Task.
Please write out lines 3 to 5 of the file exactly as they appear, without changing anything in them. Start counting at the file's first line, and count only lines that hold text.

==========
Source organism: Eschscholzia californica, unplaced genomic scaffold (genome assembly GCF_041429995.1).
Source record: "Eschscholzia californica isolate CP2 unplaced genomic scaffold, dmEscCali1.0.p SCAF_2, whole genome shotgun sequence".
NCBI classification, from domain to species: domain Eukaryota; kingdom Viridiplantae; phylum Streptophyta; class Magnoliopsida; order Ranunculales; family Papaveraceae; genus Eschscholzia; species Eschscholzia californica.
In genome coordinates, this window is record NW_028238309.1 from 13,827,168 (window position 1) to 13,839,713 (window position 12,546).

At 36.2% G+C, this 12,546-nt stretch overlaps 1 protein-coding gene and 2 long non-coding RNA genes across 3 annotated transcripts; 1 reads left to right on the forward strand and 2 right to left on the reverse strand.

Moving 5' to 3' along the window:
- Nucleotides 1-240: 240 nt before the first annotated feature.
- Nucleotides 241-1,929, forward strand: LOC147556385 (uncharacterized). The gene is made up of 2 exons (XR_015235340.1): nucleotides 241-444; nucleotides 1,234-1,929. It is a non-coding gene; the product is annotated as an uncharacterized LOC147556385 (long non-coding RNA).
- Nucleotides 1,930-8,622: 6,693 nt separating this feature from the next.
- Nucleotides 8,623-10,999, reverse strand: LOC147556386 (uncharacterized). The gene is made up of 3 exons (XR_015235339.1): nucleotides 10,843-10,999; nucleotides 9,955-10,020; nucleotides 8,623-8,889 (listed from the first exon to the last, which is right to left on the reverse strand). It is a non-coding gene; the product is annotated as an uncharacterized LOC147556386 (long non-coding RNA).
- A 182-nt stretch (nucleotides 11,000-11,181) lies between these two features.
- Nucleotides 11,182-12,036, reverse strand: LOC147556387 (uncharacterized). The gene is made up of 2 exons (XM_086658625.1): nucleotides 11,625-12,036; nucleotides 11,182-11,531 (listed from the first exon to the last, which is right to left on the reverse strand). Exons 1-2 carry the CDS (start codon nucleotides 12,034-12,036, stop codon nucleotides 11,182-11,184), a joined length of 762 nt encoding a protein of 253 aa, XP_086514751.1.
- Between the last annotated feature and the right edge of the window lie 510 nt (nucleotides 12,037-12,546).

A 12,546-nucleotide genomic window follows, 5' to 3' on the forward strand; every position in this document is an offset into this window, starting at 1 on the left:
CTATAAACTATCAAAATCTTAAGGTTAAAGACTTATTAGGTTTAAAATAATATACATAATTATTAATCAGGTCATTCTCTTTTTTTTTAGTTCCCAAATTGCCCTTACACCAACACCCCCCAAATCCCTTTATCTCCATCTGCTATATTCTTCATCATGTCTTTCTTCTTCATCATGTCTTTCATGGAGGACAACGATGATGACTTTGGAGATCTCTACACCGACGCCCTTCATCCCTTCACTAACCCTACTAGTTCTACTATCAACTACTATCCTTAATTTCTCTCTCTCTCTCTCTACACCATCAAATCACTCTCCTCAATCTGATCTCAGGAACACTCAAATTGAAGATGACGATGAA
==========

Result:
NCBI classification, from domain to species: domain Eukaryota; kingdom Viridiplantae; phylum Streptophyta; class Magnoliopsida; order Ranunculales; family Papaveraceae; genus Eschscholzia; species Eschscholzia californica.
In genome coordinates, this window is record NW_028238309.1 from 13,827,168 (window position 1) to 13,839,713 (window position 12,546).

At 36.2% G+C, this 12,546-nt stretch overlaps 1 protein-coding gene and 2 long non-coding RNA genes across 3 annotated transcripts; 1 reads left to right on the forward strand and 2 right to left on the reverse strand.